16This week, my third semester at Georgetown begins. For me, that spells four more months of essays on Kant’s sex life, procrastination of Yates visits and poor decisions made at Apex courtesy of the Burnett’s liquor dynasty. But one quintessential part of the Georgetown experience will be missing: daily treks to O’Donovan Hall, a relic from my time as an innocent Darnallian. I’m a busy student with little time to cook for myself. Why, then, do I find myself bidding Georgetown University Dining Services adieu?

It’s not the experience of Leo’s itself — some of my fondest memories at Georgetown involve my friends and I occupying a large, comfy booth for Sunday morning brunch. It isn’t the service, either; with the notable exception of the irrationally angry woman who guards the vegan banana bread, the employees of Leo’s are very friendly. Even the quality doesn’t bother me. Although I can’t seem to fathom why every variety of greens must be at least 25 percent rotted before being put out at the salad bar, I am a creature of habit who is perfectly content to live off of brown rice, sweet potatoes and make-your-own pizza for every meal.

No, while I do not object to the offerings or service at Leo’s, one incredible deterrent outweighs all of the positives of a convenient and fun meal spent courtesy of Georgetown dining: finances. The prices per meal are simply staggering. The cost of an individual swipe-in at Leos: $9.15 for breakfast, $11.05 for lunch, $13.15 for dinner and $11.05 for late night.

Obviously, purchasing one of the weekly plans on offer is cheaper than swiping in individually. For the 16 weeks that Leo’s stays open this semester, a 10 per week plan costing $1,735 comes out to $10.84 per meal — that is, if you use every meal, every week.

But between copious amounts of reading for my English major, serving chai lattes at Midnight Mug to refugees from the quiet floor and the obligatory three nights out a week, I don’t really have that much opportunity to venture from Village B to Leo’s to spend half an hour or more eating. That’s why Georgetown dining offers several block plans, one of which I purchased last semester. I barely managed to finish my 75 meals, and at $11.36 each, it was still awfully hard to justify, considering that  Wisey’s Burger Madness — higher quality and convenience than anything from Leo’s — costs just $7.65, tax included.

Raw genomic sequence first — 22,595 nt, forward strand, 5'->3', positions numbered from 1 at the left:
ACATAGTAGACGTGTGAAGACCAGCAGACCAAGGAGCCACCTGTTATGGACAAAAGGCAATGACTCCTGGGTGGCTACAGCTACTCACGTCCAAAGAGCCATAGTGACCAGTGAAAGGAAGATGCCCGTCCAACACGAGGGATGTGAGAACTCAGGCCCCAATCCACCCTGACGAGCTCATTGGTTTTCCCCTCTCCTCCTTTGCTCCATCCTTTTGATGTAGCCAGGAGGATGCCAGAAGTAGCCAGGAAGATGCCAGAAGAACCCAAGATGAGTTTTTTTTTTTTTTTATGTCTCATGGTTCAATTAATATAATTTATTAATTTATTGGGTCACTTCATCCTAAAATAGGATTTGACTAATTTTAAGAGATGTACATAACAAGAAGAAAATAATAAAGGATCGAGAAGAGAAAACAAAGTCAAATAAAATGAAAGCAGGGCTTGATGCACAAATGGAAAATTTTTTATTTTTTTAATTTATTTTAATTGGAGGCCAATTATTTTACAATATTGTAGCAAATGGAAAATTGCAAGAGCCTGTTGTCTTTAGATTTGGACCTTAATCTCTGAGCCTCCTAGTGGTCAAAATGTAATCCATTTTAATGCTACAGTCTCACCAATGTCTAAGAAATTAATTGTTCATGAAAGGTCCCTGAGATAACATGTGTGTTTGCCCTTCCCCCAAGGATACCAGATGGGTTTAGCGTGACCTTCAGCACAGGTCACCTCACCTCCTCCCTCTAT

After barely finishing my 75 meal plan, I decided to look into a 45 block plan. Three meals a week: perfect for a busy student like myself!

A quick look at the financing, however, uncovers a dirty secret that nobody at Georgetown dining wants you to know about. The 45 meal block plan, priced at $613, comes out to an astounding $13.62 per meal. You read that correctly: Swiping in for a quick bowl of Lucky Charms on a 45 meal plan comes at a higher cost than an individual dinner. Those charms better be lucky enough to help me ace my ecology test, because otherwise they aren’t worth it. Georgetown dining, which according to its website “offers a significant cost savings” for students, is engaging in the most disingenuous kind of price gouging and they’re hoping you don’t notice or care.

It’s easy to see the numbers and shrug them off, but for the 55 percent of Georgetown students studying here thanks to financial aid, it’s the little things that add up. And it isn’t just the sneaky price inflation at work in our dining halls. It’s the $167.50 Yates fee charged to each student every semester. It’s the fundraising phone calls to current parents of Georgetown students already cosigning onto hundreds of thousands of dollars of debt in order to finance their children’s education. It’s an attitude of incessant nickel and diming of university families that dominates the culture at Georgetown and at too many other schools.

But what course of action can a student take? As the new semester begins, I sign on to another five figures of loans, begrudgingly pay my Yates fee and politely decline the “fundraising” calls because my family has already been fundraising, and will continue to do so well past my graduation as my loans continue to accrue interest. In 2011, I’m counting my blessings for the opportunity to attend this incredible institution as well as the dollars in my wallet.

And, as of Jan. 12, I’ll be supplying my own Lucky Charms.


Albert Eisenberg is a sophomore in the College. He can be reached at [email protected] Just Doing Me appears every other Friday.

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